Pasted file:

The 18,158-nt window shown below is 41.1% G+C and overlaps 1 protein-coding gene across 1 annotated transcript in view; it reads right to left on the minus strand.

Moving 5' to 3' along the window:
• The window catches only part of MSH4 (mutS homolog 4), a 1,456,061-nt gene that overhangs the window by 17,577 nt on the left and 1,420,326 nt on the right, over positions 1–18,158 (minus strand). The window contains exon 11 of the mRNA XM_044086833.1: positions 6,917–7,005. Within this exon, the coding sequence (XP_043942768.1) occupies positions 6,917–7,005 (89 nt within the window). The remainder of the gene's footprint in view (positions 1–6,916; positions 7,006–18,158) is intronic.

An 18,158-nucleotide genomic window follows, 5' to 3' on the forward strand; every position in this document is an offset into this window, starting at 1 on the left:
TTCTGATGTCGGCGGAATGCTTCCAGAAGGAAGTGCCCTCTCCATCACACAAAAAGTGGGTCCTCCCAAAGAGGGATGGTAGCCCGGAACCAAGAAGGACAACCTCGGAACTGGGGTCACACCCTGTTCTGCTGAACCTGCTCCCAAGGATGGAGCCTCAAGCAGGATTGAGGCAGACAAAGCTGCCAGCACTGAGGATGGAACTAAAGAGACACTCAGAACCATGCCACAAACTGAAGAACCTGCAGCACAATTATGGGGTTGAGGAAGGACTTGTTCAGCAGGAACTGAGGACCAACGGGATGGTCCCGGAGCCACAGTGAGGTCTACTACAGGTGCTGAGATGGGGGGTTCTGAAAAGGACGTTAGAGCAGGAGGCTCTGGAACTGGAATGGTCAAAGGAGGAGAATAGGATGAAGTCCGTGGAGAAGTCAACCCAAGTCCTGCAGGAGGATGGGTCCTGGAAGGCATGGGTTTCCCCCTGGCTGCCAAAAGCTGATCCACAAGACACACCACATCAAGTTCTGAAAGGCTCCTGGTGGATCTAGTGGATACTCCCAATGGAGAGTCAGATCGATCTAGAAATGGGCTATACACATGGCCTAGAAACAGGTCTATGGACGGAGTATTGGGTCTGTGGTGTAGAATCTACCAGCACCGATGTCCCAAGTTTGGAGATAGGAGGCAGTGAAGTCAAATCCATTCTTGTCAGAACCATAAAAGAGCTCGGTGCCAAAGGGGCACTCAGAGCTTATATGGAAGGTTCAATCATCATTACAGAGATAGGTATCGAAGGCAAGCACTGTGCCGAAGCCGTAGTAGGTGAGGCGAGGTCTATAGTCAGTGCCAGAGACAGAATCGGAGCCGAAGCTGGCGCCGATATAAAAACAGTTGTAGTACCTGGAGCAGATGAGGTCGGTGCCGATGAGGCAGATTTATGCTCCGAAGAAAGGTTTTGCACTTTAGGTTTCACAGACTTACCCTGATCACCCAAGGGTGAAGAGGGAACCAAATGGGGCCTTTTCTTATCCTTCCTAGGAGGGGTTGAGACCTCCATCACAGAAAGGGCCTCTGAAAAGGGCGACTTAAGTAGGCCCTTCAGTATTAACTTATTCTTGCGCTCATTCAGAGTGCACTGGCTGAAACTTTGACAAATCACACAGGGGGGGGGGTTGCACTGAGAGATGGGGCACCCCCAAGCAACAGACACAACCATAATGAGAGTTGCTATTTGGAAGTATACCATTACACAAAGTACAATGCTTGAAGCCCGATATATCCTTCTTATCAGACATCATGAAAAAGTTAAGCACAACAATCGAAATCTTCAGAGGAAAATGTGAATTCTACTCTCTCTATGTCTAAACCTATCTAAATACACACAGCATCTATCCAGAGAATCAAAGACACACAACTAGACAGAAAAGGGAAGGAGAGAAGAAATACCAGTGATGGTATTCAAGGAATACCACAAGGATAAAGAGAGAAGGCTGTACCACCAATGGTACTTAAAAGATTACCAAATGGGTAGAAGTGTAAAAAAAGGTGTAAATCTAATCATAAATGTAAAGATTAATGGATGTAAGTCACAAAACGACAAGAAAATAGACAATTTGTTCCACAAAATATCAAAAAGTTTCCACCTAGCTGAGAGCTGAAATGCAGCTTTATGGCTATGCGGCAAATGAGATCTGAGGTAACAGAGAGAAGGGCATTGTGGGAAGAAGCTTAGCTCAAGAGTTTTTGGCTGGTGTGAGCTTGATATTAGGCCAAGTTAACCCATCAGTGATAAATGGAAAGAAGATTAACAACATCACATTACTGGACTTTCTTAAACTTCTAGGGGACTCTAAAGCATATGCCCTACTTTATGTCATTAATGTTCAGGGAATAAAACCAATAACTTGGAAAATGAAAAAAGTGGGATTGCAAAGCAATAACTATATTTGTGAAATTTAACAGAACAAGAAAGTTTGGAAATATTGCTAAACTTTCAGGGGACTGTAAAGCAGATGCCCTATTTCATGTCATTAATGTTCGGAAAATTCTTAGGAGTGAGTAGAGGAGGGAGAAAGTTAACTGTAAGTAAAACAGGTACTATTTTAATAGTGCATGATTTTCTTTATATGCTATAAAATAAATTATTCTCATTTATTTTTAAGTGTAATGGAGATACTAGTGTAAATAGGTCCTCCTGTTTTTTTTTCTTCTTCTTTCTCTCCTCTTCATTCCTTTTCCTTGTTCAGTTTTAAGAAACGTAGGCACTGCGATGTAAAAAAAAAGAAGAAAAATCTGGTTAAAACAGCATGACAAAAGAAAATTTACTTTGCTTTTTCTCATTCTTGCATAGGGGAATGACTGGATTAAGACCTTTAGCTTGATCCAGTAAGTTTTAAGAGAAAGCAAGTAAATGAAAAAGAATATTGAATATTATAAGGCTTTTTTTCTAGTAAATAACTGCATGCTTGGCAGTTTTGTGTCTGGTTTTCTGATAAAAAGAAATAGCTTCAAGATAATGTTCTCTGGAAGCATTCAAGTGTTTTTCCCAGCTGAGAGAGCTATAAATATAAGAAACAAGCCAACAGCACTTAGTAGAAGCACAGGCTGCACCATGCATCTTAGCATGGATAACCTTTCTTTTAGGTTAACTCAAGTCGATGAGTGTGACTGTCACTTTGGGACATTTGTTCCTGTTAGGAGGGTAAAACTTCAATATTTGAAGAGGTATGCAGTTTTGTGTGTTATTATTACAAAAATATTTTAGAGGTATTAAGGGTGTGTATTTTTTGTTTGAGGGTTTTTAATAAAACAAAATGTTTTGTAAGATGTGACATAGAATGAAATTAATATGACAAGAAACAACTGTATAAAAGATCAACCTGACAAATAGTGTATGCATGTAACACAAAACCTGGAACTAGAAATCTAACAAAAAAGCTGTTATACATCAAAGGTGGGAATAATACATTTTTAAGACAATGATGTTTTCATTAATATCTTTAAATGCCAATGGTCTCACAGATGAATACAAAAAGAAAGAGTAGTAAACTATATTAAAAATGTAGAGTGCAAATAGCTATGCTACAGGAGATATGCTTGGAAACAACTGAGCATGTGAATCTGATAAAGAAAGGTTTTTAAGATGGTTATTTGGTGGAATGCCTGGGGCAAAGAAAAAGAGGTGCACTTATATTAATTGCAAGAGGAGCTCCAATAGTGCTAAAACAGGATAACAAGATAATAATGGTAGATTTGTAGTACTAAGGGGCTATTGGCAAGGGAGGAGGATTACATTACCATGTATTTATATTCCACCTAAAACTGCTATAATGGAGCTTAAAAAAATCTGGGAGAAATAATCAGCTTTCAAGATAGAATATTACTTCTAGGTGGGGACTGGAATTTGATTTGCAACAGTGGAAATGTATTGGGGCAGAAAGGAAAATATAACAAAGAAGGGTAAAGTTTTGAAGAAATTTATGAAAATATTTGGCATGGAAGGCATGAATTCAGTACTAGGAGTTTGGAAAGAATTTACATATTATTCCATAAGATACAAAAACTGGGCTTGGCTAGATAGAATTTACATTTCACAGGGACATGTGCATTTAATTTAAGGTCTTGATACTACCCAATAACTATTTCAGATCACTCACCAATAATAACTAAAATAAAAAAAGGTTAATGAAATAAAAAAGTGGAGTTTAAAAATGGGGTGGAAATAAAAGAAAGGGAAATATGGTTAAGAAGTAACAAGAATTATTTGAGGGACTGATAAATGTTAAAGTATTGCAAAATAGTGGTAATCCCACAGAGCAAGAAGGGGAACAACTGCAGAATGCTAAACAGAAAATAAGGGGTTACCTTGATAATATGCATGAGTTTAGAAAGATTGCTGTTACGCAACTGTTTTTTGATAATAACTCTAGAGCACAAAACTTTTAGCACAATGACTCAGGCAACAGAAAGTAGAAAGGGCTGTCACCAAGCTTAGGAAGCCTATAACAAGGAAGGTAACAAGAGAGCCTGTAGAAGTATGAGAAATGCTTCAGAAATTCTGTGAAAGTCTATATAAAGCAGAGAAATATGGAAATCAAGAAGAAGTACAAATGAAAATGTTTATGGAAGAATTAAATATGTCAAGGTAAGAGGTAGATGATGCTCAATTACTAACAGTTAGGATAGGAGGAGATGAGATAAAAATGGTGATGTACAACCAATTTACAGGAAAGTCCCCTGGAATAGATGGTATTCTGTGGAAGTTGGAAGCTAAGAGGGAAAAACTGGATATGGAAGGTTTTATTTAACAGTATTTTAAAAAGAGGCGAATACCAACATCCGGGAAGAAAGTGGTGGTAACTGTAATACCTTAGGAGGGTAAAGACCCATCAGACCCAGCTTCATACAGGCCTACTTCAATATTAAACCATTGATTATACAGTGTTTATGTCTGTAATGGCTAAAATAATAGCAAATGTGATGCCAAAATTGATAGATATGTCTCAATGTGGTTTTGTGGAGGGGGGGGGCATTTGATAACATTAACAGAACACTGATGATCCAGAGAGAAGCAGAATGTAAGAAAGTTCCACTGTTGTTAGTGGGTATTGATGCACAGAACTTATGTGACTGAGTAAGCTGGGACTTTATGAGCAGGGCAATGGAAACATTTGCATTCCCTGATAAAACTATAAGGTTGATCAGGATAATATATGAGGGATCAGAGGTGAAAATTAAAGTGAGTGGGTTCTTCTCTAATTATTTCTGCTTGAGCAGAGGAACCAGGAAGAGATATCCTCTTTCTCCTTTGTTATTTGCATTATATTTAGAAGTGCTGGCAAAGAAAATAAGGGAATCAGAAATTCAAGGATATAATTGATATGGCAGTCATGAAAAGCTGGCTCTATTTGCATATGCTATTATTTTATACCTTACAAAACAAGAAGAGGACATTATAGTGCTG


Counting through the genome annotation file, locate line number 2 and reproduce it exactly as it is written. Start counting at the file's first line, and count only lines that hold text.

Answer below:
Moving 5' to 3' along the window: